1 April 2013
The Glasgow Community Education Association (GCEA) is a step closer to establishing Scotland’s first Islamic secondary school after it completed the £400,000 purchase of Abbotsford House, a B-listed Victorian building in the Gorbals area of Glasgow. If the project is successful, the building will be renamed The Islamic Institute and will offer secondary education to boys and girls in addition to housing a nursery. The GCEA currently has no plans to pursue public funding for the project.
This is not the GCEA’s first attempt to found an Islamic secondary school in Glasgow. Last year, the group failed to complete the purchase of the abandoned Holmlea Primary School in Cathcart for the same purpose. The successful purchase of Abbotsford House has prompted some to question the need for an Islamic school and to warn of the possible community divisions such a project might engender.
Opportunities will increase for German Muslims to invest their money in a “halal” way. So far, Islamic banking is not available in Germany, although well established in the UK, where there is a smaller Muslim population. Now the banking supervision Bakin recently organized a conference on Islamic banking, and the first licence has been given out to an Islamic bank in Mannheim that will open in January.
Christian-Democrat local politician Reinhard Löffler praises the initiative. A believing Christian, he considers Islamic banking a potential third way between capitalism and socialism. The “ethical dilapidation” of the current banking system calls for innovative solutions.
The London-based ABC International Bank’s Islamic Asset Management (IAM) entity, both of which are subsidiaries of the Bahrain-based consortium bank Arab Banking Cooperation, has launched the first retail Shariah-compliant capital-protected equity product in the UK under its ‘Alburaq’ brand. The savings product, which has a minimum subscription of just _500 and is a Shariah-compliant alternative to a conventional guaranteed equity bond, adds to an increasing number of retail Islamic financial offerings in the UK market, which now includes mortgages, Takaful (insurance), pensions, current and deposit accounts and even escrow accounts for money transfers. Other Shariah-compliant retail products in the process of being launched include ISAs (investment savings accounts) and child trust accounts. The product was structured by ABC International Bank and is offered in partnership with the Bank of Ireland, which has a long history of providing guaranteed equity bonds to UK consumers. ABC Group is one of the largest banks in the Arab world with assets totaling around $32.7 billion at the end of December 2007. The group announced net profits of $125 million for the year 2007. The government of Prime Minister Gordon Brown has been very supportive of developing the Islamic finance sector under the Labor Party’s social and financial inclusion policies. At the same time, it is the stated policy of the UK to develop London into an international hub for Islamic finance, investment and trade. Only yesterday at the Jeddah oil summit, Brown reiterated that oil producers in the GCC states should divert some of their record liquidity surpluses to investment in the developed countries in renewable energy initiatives and other sectors. These funds could be channeled through sovereign wealth funds; through conventional or Islamic capital flows. Bahrain-based Arcapita Bank, for instance, was one of the first Islamic financial institutions to invest in alternative energy in the UK in a wind farm project developed by Innogy.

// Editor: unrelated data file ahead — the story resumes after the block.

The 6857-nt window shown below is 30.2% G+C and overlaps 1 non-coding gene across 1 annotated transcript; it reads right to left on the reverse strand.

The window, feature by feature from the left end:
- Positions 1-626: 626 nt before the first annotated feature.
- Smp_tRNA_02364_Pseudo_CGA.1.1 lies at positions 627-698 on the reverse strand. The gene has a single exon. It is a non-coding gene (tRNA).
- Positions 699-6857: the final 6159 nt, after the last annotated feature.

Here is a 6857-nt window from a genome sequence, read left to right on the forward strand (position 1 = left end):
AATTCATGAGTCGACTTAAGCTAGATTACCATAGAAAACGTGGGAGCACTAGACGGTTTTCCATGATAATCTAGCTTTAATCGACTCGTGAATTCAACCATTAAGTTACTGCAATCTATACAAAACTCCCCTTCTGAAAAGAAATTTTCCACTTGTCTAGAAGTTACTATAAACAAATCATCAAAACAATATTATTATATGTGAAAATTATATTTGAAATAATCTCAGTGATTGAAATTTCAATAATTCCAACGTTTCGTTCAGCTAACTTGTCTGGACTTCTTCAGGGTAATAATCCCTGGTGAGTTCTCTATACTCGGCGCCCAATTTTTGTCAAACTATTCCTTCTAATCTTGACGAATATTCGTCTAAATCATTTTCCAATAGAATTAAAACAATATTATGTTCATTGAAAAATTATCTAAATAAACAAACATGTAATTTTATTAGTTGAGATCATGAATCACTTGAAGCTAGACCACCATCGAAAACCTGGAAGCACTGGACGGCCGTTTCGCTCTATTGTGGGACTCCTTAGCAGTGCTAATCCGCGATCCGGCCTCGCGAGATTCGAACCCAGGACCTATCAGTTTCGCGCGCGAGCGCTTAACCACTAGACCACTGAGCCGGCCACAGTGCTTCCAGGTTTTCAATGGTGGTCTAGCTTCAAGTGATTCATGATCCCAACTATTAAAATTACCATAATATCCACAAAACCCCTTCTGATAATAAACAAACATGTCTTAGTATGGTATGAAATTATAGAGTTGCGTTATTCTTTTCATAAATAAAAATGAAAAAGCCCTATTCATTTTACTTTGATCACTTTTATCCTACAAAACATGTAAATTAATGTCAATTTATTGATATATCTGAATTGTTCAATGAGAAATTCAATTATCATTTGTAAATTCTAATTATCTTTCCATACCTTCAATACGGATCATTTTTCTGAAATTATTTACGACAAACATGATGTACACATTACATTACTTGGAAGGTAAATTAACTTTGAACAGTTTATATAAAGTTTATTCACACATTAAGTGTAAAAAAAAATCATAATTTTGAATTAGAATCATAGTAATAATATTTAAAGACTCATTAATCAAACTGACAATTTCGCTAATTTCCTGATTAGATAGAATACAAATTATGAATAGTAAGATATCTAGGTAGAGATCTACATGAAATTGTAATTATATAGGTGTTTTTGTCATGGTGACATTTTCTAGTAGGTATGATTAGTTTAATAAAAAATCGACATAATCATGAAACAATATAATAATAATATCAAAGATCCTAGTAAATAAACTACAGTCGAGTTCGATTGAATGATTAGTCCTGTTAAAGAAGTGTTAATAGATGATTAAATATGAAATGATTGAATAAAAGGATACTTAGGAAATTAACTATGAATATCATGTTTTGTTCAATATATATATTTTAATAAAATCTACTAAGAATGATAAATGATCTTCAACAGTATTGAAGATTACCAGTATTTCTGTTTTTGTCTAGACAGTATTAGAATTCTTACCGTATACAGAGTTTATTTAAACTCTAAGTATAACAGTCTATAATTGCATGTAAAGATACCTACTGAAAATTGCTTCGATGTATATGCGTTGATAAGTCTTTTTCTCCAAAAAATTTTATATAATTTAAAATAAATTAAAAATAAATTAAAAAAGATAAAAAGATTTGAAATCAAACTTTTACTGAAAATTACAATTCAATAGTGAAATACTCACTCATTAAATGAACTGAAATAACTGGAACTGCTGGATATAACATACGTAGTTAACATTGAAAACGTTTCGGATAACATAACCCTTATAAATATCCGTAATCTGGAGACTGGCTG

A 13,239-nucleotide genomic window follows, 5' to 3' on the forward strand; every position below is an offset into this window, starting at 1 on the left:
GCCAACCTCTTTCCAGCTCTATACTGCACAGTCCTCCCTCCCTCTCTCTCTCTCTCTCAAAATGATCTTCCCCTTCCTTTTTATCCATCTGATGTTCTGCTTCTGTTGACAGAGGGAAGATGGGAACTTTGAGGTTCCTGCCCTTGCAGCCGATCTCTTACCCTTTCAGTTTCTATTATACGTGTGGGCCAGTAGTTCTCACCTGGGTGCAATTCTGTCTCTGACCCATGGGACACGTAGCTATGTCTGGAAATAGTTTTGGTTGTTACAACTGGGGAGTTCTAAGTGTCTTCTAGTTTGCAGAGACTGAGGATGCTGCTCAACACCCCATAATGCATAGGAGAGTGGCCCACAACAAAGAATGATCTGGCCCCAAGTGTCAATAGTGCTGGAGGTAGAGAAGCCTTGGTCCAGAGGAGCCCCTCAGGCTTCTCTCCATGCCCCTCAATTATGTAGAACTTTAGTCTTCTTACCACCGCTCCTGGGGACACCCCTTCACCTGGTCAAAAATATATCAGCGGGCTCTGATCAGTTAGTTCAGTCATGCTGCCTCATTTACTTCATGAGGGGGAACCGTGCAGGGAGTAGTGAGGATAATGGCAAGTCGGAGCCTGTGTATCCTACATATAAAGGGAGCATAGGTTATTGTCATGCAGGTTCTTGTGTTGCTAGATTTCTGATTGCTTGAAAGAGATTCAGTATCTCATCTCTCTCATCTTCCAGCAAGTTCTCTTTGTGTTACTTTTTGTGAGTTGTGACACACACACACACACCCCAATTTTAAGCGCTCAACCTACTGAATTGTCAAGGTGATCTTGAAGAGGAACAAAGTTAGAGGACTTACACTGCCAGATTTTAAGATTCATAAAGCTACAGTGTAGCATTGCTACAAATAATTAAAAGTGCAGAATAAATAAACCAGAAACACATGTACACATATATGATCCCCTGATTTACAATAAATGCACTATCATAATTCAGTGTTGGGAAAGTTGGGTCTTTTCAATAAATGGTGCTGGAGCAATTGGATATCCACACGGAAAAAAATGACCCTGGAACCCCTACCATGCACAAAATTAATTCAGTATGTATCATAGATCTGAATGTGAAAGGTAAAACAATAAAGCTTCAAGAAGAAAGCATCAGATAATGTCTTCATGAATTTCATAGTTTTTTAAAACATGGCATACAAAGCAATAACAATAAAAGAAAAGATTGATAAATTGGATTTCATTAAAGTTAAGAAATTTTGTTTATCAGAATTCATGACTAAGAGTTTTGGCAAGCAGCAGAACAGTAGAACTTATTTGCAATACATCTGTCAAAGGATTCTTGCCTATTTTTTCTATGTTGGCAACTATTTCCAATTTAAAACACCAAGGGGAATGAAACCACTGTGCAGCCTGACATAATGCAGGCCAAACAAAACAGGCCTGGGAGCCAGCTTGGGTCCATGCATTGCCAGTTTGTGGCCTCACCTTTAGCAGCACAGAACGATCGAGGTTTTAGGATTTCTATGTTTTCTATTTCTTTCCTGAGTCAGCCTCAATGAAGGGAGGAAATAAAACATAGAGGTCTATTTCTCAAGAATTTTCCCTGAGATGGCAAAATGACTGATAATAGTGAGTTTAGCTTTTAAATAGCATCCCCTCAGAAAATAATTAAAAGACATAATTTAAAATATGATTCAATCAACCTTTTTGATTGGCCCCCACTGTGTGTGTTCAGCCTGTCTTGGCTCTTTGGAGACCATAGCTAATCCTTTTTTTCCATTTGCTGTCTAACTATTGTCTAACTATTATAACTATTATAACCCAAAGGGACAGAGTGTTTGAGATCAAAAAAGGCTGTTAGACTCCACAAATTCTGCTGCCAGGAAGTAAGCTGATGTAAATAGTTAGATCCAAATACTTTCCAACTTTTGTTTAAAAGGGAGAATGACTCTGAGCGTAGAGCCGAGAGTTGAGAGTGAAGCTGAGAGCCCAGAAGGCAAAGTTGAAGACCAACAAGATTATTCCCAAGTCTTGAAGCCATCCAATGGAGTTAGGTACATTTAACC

A recent meeting between bankers from Italy and the Gulf was organized in an effort to build stronger ties, and included efforts to build Italy’s first Islamic bank later this year. The new venture could be part of the European Islamic Investment bank, headquartered in London. While it is expected that the initial customers would be entirely Muslim, the client base has hopes to expand to non-Muslims. Adnan Yousif, chairman of Arab banks, set an initial price of the institution at $147 million.
Brussels -In Molenbeek, students can enroll at the Avicenna Islamic school. The private school is not recognized and receives no subsidies. In order to obtain a certificate, the students have to take an examination before the examining board. Respect and discipline. Those are two values which the Avicenna school imparts. The posters of the French-speaking school hang at windows of the building beside the Al-Khalil mosque in Molenbeek. If all goes well, it will begin as early as September with the first and second years of secondary education. The news that there would be an Islamic school had been circulating for a while. Yesterday, the school’s organizers could not be reached. Avicenna is to be -in theory at least -a school for girls and boys, for Muslims and non-Muslims. […]
Lloyds TSB is to offer the UK’s first business account by a High Street bank that complies with Islamic law The accounts, offered throughout the firm’s 2,000 strong branch network, will not pay interest in order to meet the requirements of Islamic Sharia law. In addition, money held in the accounts cannot be invested in certain industries such as gambling or alcohol.”